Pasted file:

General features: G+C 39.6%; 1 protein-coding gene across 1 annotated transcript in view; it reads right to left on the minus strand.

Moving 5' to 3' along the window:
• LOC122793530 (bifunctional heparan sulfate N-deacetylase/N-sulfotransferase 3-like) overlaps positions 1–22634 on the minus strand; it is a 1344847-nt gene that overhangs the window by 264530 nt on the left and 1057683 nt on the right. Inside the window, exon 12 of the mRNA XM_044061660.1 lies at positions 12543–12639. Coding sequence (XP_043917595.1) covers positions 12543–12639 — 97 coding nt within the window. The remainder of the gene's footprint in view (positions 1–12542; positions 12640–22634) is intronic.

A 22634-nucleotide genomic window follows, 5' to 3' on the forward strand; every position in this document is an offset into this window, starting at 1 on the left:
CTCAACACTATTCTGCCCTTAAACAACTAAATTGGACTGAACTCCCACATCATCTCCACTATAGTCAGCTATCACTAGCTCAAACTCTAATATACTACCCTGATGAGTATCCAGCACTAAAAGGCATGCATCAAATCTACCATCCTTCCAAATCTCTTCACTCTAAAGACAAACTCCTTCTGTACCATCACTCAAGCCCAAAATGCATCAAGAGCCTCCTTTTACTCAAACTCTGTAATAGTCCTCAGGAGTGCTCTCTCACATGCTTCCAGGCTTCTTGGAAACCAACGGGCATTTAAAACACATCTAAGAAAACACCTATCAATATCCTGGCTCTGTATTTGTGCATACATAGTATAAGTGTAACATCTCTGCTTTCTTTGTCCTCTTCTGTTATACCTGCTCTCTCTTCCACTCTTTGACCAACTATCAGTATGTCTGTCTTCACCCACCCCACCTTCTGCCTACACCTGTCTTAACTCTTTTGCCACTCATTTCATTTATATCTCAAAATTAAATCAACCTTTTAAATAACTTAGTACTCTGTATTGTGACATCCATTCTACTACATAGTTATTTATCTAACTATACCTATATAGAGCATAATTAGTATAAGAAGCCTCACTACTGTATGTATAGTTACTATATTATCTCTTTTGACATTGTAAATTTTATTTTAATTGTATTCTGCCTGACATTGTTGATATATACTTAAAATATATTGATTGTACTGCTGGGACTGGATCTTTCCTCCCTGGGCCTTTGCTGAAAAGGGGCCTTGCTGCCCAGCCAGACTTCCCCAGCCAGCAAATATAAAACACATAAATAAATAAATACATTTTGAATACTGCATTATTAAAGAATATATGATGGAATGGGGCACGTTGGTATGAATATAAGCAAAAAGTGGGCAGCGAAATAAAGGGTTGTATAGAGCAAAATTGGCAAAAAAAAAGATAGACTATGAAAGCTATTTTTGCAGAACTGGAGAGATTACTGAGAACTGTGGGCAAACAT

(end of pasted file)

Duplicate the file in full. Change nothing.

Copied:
General features: G+C 39.6%; 1 protein-coding gene across 1 annotated transcript in view; it reads right to left on the minus strand.

Moving 5' to 3' along the window:
• LOC122793530 (bifunctional heparan sulfate N-deacetylase/N-sulfotransferase 3-like) overlaps positions 1–22634 on the minus strand; it is a 1344847-nt gene that overhangs the window by 264530 nt on the left and 1057683 nt on the right. Inside the window, exon 12 of the mRNA XM_044061660.1 lies at positions 12543–12639. Coding sequence (XP_043917595.1) covers positions 12543–12639 — 97 coding nt within the window. The remainder of the gene's footprint in view (positions 1–12542; positions 12640–22634) is intronic.

A 22634-nucleotide genomic window follows, 5' to 3' on the forward strand; every position in this document is an offset into this window, starting at 1 on the left:
CTCAACACTATTCTGCCCTTAAACAACTAAATTGGACTGAACTCCCACATCATCTCCACTATAGTCAGCTATCACTAGCTCAAACTCTAATATACTACCCTGATGAGTATCCAGCACTAAAAGGCATGCATCAAATCTACCATCCTTCCAAATCTCTTCACTCTAAAGACAAACTCCTTCTGTACCATCACTCAAGCCCAAAATGCATCAAGAGCCTCCTTTTACTCAAACTCTGTAATAGTCCTCAGGAGTGCTCTCTCACATGCTTCCAGGCTTCTTGGAAACCAACGGGCATTTAAAACACATCTAAGAAAACACCTATCAATATCCTGGCTCTGTATTTGTGCATACATAGTATAAGTGTAACATCTCTGCTTTCTTTGTCCTCTTCTGTTATACCTGCTCTCTCTTCCACTCTTTGACCAACTATCAGTATGTCTGTCTTCACCCACCCCACCTTCTGCCTACACCTGTCTTAACTCTTTTGCCACTCATTTCATTTATATCTCAAAATTAAATCAACCTTTTAAATAACTTAGTACTCTGTATTGTGACATCCATTCTACTACATAGTTATTTATCTAACTATACCTATATAGAGCATAATTAGTATAAGAAGCCTCACTACTGTATGTATAGTTACTATATTATCTCTTTTGACATTGTAAATTTTATTTTAATTGTATTCTGCCTGACATTGTTGATATATACTTAAAATATATTGATTGTACTGCTGGGACTGGATCTTTCCTCCCTGGGCCTTTGCTGAAAAGGGGCCTTGCTGCCCAGCCAGACTTCCCCAGCCAGCAAATATAAAACACATAAATAAATAAATACATTTTGAATACTGCATTATTAAAGAATATATGATGGAATGGGGCACGTTGGTATGAATATAAGCAAAAAGTGGGCAGCGAAATAAAGGGTTGTATAGAGCAAAATTGGCAAAAAAAAAGATAGACTATGAAAGCTATTTTTGCAGAACTGGAGAGATTACTGAGAACTGTGGGCAAACAT